While many technology and software companies use a lot of pomp and circumstance around the launch of a new product or service, Microsoft has taken the road less traveled and is slowly (and silently) rolling out Skype for Business as a replacement for its Microsoft Lync service. The introduction of Skype for Business will improve collaboration among employees, with an easy adoption as many users are already familiar with Skype’s interface.
Microsoft Lync was released in 2011 as a replacement for Windows Messenger, which was an instant messaging client that ran on the Microsoft Exchange Server. Designed for enterprise use, Windows Messenger allowed employees to connect instantly via their corporation’s secure Exchange Server. Lync’s release included VoIP and Video Conferencing options along with integrations with Microsoft Outlook and Microsoft Office for collaboration on documents and other files.
The transition from Microsoft Lync to Skype for Business will be rather seamless, and most users will be automatically rolled from one platform to the other by the end of May.
Skype for Business Features
With a recognizable interface, users will be able to connect with co-workers via instant messaging, voice, or video chat. Additionally users can share and edit documents and other files from within Skype for Business, for increased collaboration and productivity. Microsoft is stressing the importance of a seamless integration between Skype for Business and Microsoft Office and has announced in a statement that: “[Skype for Business] is built right into Office, so features like presence, IM, voice and video calls, and online meetings are an integrated part of the Office experience. And with Skype for Business, you can search for and connect with anyone in the Skype network–inside or outside your organization.”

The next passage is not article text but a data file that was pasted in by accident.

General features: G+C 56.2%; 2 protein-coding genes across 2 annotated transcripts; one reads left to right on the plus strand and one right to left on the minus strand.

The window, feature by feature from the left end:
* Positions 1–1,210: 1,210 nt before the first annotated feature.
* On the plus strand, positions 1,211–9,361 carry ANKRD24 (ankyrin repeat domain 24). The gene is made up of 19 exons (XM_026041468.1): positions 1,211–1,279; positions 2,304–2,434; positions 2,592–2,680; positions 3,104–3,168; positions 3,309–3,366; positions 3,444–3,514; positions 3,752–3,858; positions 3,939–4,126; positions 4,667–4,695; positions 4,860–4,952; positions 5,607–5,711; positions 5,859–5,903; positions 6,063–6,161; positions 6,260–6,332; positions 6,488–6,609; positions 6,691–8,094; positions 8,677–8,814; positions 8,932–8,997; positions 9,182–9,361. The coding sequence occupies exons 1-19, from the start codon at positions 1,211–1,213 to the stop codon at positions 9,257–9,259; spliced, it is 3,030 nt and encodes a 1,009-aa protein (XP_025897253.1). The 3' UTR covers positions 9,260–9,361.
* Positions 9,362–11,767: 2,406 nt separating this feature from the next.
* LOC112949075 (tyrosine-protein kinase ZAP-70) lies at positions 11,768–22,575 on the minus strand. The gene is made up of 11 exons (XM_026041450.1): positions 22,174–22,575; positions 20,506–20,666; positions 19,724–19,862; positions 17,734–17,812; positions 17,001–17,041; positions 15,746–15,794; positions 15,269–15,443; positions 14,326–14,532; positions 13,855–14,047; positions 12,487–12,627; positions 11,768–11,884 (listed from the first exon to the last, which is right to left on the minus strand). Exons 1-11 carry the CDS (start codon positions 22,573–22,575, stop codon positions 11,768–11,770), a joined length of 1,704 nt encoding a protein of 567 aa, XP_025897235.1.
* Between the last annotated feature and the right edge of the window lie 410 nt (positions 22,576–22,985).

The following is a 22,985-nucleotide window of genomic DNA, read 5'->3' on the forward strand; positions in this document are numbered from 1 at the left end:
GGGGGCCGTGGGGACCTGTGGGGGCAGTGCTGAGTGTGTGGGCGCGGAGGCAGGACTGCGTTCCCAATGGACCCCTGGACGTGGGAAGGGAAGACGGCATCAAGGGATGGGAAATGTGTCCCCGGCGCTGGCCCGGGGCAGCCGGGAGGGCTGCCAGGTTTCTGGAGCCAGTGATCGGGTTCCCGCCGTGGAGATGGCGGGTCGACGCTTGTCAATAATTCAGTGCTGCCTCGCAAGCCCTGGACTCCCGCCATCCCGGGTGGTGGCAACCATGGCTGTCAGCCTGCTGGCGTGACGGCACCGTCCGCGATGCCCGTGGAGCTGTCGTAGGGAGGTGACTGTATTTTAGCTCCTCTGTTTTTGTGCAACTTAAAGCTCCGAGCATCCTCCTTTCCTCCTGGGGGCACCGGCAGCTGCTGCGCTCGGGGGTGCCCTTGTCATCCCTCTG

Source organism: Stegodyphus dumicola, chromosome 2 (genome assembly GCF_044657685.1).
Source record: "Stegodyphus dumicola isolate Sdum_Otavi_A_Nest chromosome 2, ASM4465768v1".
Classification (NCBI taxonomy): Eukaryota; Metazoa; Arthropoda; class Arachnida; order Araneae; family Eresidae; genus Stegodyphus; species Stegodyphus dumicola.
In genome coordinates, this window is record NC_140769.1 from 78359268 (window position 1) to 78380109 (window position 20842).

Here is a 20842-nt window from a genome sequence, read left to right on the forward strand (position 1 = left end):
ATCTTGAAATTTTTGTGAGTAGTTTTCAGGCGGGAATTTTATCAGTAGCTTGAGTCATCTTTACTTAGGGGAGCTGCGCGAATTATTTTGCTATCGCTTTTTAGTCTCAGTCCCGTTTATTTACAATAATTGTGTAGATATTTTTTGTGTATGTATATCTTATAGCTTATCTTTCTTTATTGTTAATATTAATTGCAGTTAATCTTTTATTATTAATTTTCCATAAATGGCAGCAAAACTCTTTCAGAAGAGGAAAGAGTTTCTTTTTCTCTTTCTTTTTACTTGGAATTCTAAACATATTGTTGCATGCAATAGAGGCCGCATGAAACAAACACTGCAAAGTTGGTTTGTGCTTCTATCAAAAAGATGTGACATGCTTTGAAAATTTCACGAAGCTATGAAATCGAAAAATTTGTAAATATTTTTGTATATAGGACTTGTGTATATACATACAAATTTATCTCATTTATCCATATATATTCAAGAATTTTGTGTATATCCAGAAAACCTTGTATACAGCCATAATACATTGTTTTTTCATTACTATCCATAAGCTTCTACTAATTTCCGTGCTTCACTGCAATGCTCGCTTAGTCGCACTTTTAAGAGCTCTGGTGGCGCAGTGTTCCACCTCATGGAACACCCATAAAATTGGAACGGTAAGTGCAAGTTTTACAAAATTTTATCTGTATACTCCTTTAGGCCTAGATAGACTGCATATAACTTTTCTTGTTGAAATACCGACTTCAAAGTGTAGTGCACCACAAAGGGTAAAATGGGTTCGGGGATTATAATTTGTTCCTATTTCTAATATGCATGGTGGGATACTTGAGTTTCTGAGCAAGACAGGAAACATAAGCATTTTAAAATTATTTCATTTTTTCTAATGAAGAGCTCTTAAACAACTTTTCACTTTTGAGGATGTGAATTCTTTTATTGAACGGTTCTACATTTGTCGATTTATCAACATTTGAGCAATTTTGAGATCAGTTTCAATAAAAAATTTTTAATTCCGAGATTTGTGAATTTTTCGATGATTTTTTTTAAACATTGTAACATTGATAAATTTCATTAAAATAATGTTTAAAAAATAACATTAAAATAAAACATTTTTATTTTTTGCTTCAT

With Skype for business, users can connect with other Skype users across the world, so they aren’t limited to only connecting to others employed or associated with the same company.
Microsoft Office 365
For businesses that have active Microsoft Office 365 subscriptions, Microsoft Lync will automatically update to Skype for Business. Microsoft if rolling out the software globally and expects all end users to be using Skype for Business in place of Lync Online by the end of May. As Office 365 is a cloud-based subscription, the software will be automatically updated with very limited service disruption for the end users.
Microsoft Office 2013
While not available for earlier versions such as Microsoft Office 2010, those using Microsoft Office 2013 will be able to upgrade to Skype for Business as part of the monthly update for Office 2013 this month. Additionally, Microsoft has allowed for system administrators to control the rollout to Skype for Business, should organizations need additional time to make the switch. System admins who manage either Lync Online or Lync Server can decide to delay the rollout to make sure employees have enough time to get acquainted with the new system.
If you are in need of assistance transitioning from Microsoft Lync to Skype for Business, a PrivoIT consultant can help make the upgrade from Lync to Skype as seamless as possible for your business or organization.